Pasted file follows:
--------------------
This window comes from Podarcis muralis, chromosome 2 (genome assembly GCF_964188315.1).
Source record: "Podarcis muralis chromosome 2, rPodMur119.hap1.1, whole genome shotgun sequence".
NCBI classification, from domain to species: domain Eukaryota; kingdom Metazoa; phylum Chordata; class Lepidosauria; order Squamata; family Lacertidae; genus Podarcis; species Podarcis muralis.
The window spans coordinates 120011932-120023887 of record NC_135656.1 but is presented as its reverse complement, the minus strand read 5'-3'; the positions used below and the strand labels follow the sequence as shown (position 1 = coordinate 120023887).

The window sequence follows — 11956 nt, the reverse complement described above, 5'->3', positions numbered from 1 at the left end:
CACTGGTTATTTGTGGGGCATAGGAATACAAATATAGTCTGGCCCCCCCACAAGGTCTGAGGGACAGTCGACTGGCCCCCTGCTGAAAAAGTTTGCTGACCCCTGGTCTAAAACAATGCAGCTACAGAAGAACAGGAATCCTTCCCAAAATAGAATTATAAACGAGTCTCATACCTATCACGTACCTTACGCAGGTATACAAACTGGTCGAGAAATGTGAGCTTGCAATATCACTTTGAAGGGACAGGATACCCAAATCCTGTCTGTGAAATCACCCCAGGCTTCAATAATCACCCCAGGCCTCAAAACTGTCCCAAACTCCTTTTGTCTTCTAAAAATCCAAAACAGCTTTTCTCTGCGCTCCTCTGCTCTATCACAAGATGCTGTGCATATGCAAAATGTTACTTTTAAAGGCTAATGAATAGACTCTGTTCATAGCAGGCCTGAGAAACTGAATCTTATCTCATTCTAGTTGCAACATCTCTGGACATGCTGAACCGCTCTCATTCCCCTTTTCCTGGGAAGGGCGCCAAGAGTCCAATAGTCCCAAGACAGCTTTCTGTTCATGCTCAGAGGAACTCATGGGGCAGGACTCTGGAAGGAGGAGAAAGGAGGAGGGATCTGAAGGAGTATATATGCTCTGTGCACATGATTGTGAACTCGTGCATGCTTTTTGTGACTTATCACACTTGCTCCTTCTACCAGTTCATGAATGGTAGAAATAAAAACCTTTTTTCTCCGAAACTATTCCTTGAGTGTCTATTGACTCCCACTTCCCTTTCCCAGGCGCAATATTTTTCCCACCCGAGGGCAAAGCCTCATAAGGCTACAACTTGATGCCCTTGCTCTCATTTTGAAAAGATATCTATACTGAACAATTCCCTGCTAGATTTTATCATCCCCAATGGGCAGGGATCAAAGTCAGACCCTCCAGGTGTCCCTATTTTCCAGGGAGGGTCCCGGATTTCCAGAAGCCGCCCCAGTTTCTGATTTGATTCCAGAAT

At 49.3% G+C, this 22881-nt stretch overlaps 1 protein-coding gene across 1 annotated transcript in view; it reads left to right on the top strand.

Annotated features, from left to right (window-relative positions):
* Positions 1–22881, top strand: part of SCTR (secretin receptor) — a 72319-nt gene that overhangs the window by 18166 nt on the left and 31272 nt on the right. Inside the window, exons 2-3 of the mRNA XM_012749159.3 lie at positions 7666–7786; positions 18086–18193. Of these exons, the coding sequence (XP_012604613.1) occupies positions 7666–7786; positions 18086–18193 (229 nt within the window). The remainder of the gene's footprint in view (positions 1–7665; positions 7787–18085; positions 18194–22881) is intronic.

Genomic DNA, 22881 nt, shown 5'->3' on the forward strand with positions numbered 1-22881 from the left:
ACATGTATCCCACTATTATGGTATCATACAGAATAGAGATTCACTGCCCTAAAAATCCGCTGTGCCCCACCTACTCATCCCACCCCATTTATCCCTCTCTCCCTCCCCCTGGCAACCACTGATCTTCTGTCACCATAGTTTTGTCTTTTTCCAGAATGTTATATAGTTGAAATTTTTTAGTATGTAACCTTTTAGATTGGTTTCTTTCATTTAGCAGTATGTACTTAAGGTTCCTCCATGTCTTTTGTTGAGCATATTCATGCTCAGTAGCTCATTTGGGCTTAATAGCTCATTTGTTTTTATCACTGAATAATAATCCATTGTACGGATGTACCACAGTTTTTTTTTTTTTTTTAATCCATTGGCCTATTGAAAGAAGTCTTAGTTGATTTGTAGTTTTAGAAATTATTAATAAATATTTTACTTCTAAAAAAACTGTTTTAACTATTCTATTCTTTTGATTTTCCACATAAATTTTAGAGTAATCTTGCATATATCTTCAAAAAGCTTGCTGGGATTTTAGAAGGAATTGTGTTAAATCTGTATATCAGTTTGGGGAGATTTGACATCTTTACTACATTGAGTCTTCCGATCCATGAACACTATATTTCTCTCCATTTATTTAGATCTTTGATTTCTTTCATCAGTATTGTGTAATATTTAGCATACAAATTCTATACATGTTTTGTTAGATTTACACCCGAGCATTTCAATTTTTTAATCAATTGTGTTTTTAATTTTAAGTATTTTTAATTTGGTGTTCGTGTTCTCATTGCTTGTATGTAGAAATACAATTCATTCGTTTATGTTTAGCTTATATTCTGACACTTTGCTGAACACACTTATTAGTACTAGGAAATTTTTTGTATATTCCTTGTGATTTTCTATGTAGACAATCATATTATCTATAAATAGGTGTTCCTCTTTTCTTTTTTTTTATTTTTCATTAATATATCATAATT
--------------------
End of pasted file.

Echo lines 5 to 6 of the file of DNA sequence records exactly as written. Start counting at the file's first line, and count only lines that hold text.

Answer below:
The window sequence follows — 11956 nt, the reverse complement described above, 5'->3', positions numbered from 1 at the left end:
CACTGGTTATTTGTGGGGCATAGGAATACAAATATAGTCTGGCCCCCCCACAAGGTCTGAGGGACAGTCGACTGGCCCCCTGCTGAAAAAGTTTGCTGACCCCTGGTCTAAAACAATGCAGCTACAGAAGAACAGGAATCCTTCCCAAAATAGAATTATAAACGAGTCTCATACCTATCACGTACCTTACGCAGGTATACAAACTGGTCGAGAAATGTGAGCTTGCAATATCACTTTGAAGGGACAGGATACCCAAATCCTGTCTGTGAAATCACCCCAGGCTTCAATAATCACCCCAGGCCTCAAAACTGTCCCAAACTCCTTTTGTCTTCTAAAAATCCAAAACAGCTTTTCTCTGCGCTCCTCTGCTCTATCACAAGATGCTGTGCATATGCAAAATGTTACTTTTAAAGGCTAATGAATAGACTCTGTTCATAGCAGGCCTGAGAAACTGAATCTTATCTCATTCTAGTTGCAACATCTCTGGACATGCTGAACCGCTCTCATTCCCCTTTTCCTGGGAAGGGCGCCAAGAGTCCAATAGTCCCAAGACAGCTTTCTGTTCATGCTCAGAGGAACTCATGGGGCAGGACTCTGGAAGGAGGAGAAAGGAGGAGGGATCTGAAGGAGTATATATGCTCTGTGCACATGATTGTGAACTCGTGCATGCTTTTTGTGACTTATCACACTTGCTCCTTCTACCAGTTCATGAATGGTAGAAATAAAAACCTTTTTTCTCCGAAACTATTCCTTGAGTGTCTATTGACTCCCACTTCCCTTTCCCAGGCGCAATATTTTTCCCACCCGAGGGCAAAGCCTCATAAGGCTACAACTTGATGCCCTTGCTCTCATTTTGAAAAGATATCTATACTGAACAATTCCCTGCTAGATTTTATCATCCCCAATGGGCAGGGATCAAAGTCAGACCCTCCAGGTGTCCCTATTTTCCAGGGAGGGTCCCGGATTTCCAGAAGCCGCCCCAGTTTCTGATTTGATTCCAGAAT